My midwife said that we could either go to the hospital closest to us, or a hospital that’s about 25 minutes away that she highly recommended since it was more aligned to the birth experience I wanted. I decided I could stay in the car longer for more supportive care, so we got ready to leave. In hindsight, I regret not packing a hospital bag in advance because we left our house with absolutely nothing. I was in my husband’s workout clothes and a diaper…not my best look! Moving from our bedroom to my car was the single hardest thing I’ve ever done.

We got to the hospital at 4:00 am, 24 hours after labor began. The nurses immediately put me on a saline drip to hydrate me. They also gave me anti-nausea medicine and a pain reliever to try to take the edge off of my contractions. I was trying to avoid getting an epidural and hoped I could get some rest and try again. Unfortunately, they didn’t help and I continued to vomit. (The nurses were very surprised because that’s not at all common.)

At 5:00 am, I asked for an epidural. The anesthesiologist administered it a little before 6:00 am. I’m pretty sure I told him I loved him. The epidural made my contractions more manageable and allowed my body to relax. I remember being surprised by how much I could still feel since I expected to be completely numb. My husband and midwife got some much-needed sleep for the next few hours. The nurses had hooked up the fetal heart monitor, so I stayed awake and listened to my baby’s heartbeat.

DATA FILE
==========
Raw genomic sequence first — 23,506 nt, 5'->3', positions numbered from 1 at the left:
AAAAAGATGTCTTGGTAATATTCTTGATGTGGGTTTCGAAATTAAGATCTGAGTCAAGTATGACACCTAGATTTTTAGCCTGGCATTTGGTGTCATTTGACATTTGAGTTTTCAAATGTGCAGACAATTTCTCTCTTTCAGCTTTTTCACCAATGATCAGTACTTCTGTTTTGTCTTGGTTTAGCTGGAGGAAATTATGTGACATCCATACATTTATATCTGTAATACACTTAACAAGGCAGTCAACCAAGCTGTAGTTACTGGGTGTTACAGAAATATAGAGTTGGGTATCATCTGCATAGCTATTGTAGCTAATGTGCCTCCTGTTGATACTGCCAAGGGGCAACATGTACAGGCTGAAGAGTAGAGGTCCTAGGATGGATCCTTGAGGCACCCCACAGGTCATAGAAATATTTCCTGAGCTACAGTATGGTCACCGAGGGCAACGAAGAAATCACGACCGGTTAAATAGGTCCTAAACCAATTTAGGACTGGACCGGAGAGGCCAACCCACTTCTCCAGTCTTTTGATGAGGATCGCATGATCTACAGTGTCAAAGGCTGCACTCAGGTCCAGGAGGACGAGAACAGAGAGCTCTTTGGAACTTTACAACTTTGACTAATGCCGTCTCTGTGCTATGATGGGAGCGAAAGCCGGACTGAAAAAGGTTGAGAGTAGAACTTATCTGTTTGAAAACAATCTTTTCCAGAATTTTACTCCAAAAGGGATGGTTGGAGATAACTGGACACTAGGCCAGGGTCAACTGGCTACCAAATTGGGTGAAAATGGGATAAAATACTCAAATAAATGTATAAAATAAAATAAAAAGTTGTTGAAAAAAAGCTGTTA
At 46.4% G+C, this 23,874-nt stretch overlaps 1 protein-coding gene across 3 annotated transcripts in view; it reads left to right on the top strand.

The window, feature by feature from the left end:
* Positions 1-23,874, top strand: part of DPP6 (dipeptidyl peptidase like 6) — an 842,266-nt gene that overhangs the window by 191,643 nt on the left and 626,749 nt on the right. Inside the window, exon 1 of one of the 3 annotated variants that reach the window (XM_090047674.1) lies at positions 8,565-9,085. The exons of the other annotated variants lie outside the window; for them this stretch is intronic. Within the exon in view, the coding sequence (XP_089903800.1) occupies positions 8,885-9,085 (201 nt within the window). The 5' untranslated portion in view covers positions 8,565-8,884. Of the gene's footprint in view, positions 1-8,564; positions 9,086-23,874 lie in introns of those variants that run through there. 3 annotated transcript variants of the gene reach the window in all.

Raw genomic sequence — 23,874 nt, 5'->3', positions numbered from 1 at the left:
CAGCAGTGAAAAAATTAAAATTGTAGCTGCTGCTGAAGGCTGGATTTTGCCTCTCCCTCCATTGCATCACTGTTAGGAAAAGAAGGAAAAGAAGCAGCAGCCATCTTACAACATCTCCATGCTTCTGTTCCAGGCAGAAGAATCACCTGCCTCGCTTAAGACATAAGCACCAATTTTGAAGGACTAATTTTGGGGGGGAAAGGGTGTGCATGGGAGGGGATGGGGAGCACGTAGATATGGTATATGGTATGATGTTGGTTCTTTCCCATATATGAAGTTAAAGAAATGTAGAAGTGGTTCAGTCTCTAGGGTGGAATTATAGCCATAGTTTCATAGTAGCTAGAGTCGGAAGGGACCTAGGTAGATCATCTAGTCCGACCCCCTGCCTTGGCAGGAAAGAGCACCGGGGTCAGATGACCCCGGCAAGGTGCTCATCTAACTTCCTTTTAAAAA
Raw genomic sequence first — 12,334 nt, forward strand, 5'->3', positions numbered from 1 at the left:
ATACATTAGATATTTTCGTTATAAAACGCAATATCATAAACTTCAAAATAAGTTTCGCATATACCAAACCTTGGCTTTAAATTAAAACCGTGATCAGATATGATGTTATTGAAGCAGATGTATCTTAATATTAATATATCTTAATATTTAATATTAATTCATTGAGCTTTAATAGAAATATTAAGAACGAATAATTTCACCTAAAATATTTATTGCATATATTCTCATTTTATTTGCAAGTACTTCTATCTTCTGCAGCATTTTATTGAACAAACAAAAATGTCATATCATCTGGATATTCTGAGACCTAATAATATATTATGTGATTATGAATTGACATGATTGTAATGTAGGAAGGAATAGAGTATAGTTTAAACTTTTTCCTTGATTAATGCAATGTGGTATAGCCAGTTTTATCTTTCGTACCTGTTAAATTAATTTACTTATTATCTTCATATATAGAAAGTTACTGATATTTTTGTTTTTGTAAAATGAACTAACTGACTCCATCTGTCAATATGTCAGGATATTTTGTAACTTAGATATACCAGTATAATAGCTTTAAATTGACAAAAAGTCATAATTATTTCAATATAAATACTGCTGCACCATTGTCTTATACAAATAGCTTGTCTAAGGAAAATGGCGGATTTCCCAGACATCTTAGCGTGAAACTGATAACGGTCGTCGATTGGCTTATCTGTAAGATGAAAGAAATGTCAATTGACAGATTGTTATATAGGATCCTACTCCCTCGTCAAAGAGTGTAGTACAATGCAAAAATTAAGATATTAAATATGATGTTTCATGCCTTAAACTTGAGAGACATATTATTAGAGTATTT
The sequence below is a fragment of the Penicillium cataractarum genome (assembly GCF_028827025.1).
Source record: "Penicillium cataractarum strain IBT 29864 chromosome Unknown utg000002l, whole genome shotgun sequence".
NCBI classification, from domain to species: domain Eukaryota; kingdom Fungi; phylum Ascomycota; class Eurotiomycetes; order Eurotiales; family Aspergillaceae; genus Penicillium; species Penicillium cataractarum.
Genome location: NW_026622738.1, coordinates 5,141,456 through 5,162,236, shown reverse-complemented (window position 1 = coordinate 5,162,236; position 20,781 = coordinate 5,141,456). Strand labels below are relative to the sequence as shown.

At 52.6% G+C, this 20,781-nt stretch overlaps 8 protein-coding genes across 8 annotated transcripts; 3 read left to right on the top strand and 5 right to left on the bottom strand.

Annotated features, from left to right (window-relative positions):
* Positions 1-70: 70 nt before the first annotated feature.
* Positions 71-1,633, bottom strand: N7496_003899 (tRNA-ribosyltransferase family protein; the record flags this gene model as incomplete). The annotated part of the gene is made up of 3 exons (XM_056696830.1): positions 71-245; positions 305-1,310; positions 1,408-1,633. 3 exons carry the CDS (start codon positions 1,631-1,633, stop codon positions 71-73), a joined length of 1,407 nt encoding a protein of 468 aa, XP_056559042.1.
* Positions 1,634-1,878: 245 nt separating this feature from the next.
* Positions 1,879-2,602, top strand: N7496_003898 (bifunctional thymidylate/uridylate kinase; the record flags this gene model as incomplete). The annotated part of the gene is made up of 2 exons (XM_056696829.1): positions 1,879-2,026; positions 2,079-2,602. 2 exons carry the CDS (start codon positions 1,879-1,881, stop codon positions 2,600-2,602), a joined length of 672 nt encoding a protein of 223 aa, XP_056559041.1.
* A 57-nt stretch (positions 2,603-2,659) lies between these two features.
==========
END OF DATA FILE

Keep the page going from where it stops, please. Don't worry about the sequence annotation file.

A little after 10:30 am, my nurse came in to check my cervix and said that I was fully dilated and that it was time to start pushing soon. I was so overjoyed and couldn’t believe my ears! The pushing phase was so rewarding. The nurses set up a mirror at the end of my bed so that I could see as the baby’s head emerged.

The hospital midwife who was helping with delivery said that the NICU team was going to be in my room for delivery as a safety precaution since there was meconium in my waters. We told her we really wanted a delayed cord clamping and that if they need to resuscitate the baby, we’d prefer for them to do it in my arms (with cord intact) if possible. She said that our best bet was to make the baby cry immediately once she was born so that resuscitation wouldn’t be necessary.